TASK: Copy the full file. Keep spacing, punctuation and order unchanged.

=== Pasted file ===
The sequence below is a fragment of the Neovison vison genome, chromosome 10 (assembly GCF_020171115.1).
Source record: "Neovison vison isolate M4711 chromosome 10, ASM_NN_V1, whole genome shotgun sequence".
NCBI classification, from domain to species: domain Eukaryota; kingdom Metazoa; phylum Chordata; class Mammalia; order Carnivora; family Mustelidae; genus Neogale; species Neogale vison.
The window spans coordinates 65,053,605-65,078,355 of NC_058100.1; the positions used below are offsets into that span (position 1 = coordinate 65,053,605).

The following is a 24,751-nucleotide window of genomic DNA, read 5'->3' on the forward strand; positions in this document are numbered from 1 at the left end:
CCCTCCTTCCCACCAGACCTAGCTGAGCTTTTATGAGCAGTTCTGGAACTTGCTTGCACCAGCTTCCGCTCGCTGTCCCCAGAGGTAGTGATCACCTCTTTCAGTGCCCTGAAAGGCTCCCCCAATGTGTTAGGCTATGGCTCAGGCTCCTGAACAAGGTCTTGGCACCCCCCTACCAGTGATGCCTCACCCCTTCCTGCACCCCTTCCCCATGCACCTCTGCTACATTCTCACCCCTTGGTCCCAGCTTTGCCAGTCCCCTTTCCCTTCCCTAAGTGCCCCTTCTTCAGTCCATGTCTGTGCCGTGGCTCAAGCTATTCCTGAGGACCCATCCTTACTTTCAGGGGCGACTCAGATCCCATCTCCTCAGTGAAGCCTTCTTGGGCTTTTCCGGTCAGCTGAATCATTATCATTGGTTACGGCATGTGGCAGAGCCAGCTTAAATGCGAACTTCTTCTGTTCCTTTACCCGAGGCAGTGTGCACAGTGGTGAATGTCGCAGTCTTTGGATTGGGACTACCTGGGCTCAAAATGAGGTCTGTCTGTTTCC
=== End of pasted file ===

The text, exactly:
The sequence below is a fragment of the Neovison vison genome, chromosome 10 (assembly GCF_020171115.1).
Source record: "Neovison vison isolate M4711 chromosome 10, ASM_NN_V1, whole genome shotgun sequence".
NCBI classification, from domain to species: domain Eukaryota; kingdom Metazoa; phylum Chordata; class Mammalia; order Carnivora; family Mustelidae; genus Neogale; species Neogale vison.
The window spans coordinates 65,053,605-65,078,355 of NC_058100.1; the positions used below are offsets into that span (position 1 = coordinate 65,053,605).

The following is a 24,751-nucleotide window of genomic DNA, read 5'->3' on the forward strand; positions in this document are numbered from 1 at the left end:
CCCTCCTTCCCACCAGACCTAGCTGAGCTTTTATGAGCAGTTCTGGAACTTGCTTGCACCAGCTTCCGCTCGCTGTCCCCAGAGGTAGTGATCACCTCTTTCAGTGCCCTGAAAGGCTCCCCCAATGTGTTAGGCTATGGCTCAGGCTCCTGAACAAGGTCTTGGCACCCCCCTACCAGTGATGCCTCACCCCTTCCTGCACCCCTTCCCCATGCACCTCTGCTACATTCTCACCCCTTGGTCCCAGCTTTGCCAGTCCCCTTTCCCTTCCCTAAGTGCCCCTTCTTCAGTCCATGTCTGTGCCGTGGCTCAAGCTATTCCTGAGGACCCATCCTTACTTTCAGGGGCGACTCAGATCCCATCTCCTCAGTGAAGCCTTCTTGGGCTTTTCCGGTCAGCTGAATCATTATCATTGGTTACGGCATGTGGCAGAGCCAGCTTAAATGCGAACTTCTTCTGTTCCTTTACCCGAGGCAGTGTGCACAGTGGTGAATGTCGCAGTCTTTGGATTGGGACTACCTGGGCTCAAAATGAGGTCTGTCTGTTTCC